have also got a good force, at Aspinwall,
under good discipline and drill, and they
assert it is sufficient to cope with any in
surrection that is likely to occur.
A QUESTIONABLE BUSINESS.
How the Employes of an Insurance Com
pany Propose to Make money.
SPECIAL TELEGBAM TO THE DISPATCH.
New Yobk. March 6. Secretary Pol
lock, of the Niagara Fire Insurance Com
pany, is very much disturbed over a rumor
that an association had been formed by the
employes of a prominent fire insurance
company to effect re-insur.tuce, for their
own benefit, of all the company's hazardous
and doubtful risks. The promoters of the
scheme allege that they started with a pre
liminary capital of $300, to be invested
under the direction of a Finance Commit
tee, and that as authority was obtained from
the company to make the application in its
name, to facilitate their operations.
It .has been the custom for the various
companies to interchange' this class of busi
ness, provided they are not already inter
ested in the risks offered. It is said that
the new association has had phenomenal
luck from the start, and that the heads of
the clerks in other companies have been
turned by the large prospective profits. Its
first investment was the re-insuring of a
planing mill for 51,200, which proved a
total loss, and this increase of capital has
extended the field of operations.
One of the by-laws of the association pro
vides that half the cash in the treasury shall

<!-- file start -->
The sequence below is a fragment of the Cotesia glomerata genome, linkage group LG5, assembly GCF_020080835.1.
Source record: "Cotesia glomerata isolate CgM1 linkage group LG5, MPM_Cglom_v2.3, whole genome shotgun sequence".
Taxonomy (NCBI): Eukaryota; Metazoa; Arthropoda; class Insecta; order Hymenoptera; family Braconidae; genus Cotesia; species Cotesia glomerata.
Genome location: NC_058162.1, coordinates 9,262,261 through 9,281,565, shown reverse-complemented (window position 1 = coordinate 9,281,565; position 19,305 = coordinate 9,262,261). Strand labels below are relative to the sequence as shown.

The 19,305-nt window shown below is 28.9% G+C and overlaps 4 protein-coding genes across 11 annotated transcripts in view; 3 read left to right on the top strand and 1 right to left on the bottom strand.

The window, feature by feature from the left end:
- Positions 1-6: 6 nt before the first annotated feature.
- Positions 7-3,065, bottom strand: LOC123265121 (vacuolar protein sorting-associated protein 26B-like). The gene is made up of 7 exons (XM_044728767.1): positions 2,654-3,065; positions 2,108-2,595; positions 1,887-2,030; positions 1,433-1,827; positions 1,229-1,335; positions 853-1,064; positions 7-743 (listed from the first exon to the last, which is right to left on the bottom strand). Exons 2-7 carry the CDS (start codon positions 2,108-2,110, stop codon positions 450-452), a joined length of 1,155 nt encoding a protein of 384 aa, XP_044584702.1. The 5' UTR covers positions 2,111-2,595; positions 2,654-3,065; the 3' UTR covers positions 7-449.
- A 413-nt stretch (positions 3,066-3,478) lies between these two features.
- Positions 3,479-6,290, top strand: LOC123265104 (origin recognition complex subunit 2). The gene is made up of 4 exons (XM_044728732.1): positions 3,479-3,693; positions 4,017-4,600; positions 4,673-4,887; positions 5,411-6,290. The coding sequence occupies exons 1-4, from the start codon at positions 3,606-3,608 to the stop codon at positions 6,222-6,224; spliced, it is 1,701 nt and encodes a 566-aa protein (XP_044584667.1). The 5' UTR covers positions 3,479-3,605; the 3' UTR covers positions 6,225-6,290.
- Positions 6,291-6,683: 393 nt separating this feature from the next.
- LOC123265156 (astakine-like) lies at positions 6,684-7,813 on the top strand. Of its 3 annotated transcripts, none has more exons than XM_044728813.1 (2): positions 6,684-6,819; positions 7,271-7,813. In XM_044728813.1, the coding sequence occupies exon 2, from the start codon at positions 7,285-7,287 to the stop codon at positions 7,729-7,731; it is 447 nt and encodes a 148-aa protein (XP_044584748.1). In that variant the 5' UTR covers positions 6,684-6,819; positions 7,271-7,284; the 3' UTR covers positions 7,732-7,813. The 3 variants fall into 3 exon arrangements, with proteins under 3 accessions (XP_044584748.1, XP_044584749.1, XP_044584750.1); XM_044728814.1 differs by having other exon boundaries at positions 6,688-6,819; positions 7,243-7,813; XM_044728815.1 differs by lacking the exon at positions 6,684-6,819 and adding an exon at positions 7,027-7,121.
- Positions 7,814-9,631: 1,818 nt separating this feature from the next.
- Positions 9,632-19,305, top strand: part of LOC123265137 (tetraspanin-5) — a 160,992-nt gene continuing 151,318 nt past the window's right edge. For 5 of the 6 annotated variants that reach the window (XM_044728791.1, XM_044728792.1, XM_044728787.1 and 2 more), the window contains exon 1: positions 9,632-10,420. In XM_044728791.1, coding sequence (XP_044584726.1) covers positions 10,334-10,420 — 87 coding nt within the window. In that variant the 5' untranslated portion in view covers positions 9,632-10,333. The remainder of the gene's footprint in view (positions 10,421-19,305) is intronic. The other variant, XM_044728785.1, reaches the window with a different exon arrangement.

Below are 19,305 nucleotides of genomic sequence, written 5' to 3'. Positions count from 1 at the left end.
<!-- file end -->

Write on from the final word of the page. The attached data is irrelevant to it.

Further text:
be always invested, and that dividends shall
be declared only from actual surplus every
three months. The promoters claim that
the new business can be conducted on a per
fectly legitimate basis.
SUICIDE AND ASSIGNMENT.
Two Calamities Strike the Cleveland Stove
Company at Once.
Cleveland, March 6. Nathan A. Wil
son, Secretary of the Cleveland Stove Com
pany, was found dead in the company's
office this morning. He had shot himself
in the head with a revolver while sitting at
his desk. Wilson was 32 years of age, and
came here from Ft Wayne, at which place
his father, George H. Wilson, the Presi
dent of the company, lives. Late this after
noon the Cleveland Stove- Company made
an assignment of all its property to ex
Attorney General J. A. Kohler, of Akron.
The nominal assets are $200,000, while the
liabilities are between $80,000 and $90,000.
The assignment was made, it is said, to tide
the company over the excitement caused by
the Secretary's suicide and to prevent
hasty action by the creditors. It is thought